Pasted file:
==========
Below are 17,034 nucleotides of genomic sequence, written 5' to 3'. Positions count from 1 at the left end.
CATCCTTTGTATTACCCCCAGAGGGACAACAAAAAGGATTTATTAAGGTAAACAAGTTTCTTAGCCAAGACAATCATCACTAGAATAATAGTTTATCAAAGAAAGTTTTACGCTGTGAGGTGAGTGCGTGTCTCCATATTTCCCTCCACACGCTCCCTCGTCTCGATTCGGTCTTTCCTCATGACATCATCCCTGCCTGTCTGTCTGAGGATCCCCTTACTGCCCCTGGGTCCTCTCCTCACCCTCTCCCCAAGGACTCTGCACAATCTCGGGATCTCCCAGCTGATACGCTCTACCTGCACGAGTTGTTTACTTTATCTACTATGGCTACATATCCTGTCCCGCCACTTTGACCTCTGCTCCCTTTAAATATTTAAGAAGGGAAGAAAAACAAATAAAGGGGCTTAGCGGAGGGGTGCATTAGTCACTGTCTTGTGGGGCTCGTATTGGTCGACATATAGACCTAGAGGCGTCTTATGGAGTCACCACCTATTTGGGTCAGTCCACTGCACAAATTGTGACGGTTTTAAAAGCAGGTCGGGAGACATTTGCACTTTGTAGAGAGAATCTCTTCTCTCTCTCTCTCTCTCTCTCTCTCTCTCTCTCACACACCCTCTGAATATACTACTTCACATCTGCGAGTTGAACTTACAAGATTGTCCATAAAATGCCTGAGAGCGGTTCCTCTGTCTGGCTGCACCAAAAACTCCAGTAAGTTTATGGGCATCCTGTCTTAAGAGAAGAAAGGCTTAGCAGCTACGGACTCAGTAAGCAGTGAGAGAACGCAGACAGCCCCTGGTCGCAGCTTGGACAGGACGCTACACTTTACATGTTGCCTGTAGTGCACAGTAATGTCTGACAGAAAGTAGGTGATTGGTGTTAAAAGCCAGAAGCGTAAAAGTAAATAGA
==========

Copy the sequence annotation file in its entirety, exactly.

Below are 17,034 nucleotides of genomic sequence, written 5' to 3'. Positions count from 1 at the left end.
CATCCTTTGTATTACCCCCAGAGGGACAACAAAAAGGATTTATTAAGGTAAACAAGTTTCTTAGCCAAGACAATCATCACTAGAATAATAGTTTATCAAAGAAAGTTTTACGCTGTGAGGTGAGTGCGTGTCTCCATATTTCCCTCCACACGCTCCCTCGTCTCGATTCGGTCTTTCCTCATGACATCATCCCTGCCTGTCTGTCTGAGGATCCCCTTACTGCCCCTGGGTCCTCTCCTCACCCTCTCCCCAAGGACTCTGCACAATCTCGGGATCTCCCAGCTGATACGCTCTACCTGCACGAGTTGTTTACTTTATCTACTATGGCTACATATCCTGTCCCGCCACTTTGACCTCTGCTCCCTTTAAATATTTAAGAAGGGAAGAAAAACAAATAAAGGGGCTTAGCGGAGGGGTGCATTAGTCACTGTCTTGTGGGGCTCGTATTGGTCGACATATAGACCTAGAGGCGTCTTATGGAGTCACCACCTATTTGGGTCAGTCCACTGCACAAATTGTGACGGTTTTAAAAGCAGGTCGGGAGACATTTGCACTTTGTAGAGAGAATCTCTTCTCTCTCTCTCTCTCTCTCTCTCTCTCTCTCTCACACACCCTCTGAATATACTACTTCACATCTGCGAGTTGAACTTACAAGATTGTCCATAAAATGCCTGAGAGCGGTTCCTCTGTCTGGCTGCACCAAAAACTCCAGTAAGTTTATGGGCATCCTGTCTTAAGAGAAGAAAGGCTTAGCAGCTACGGACTCAGTAAGCAGTGAGAGAACGCAGACAGCCCCTGGTCGCAGCTTGGACAGGACGCTACACTTTACATGTTGCCTGTAGTGCACAGTAATGTCTGACAGAAAGTAGGTGATTGGTGTTAAAAGCCAGAAGCGTAAAAGTAAATAGA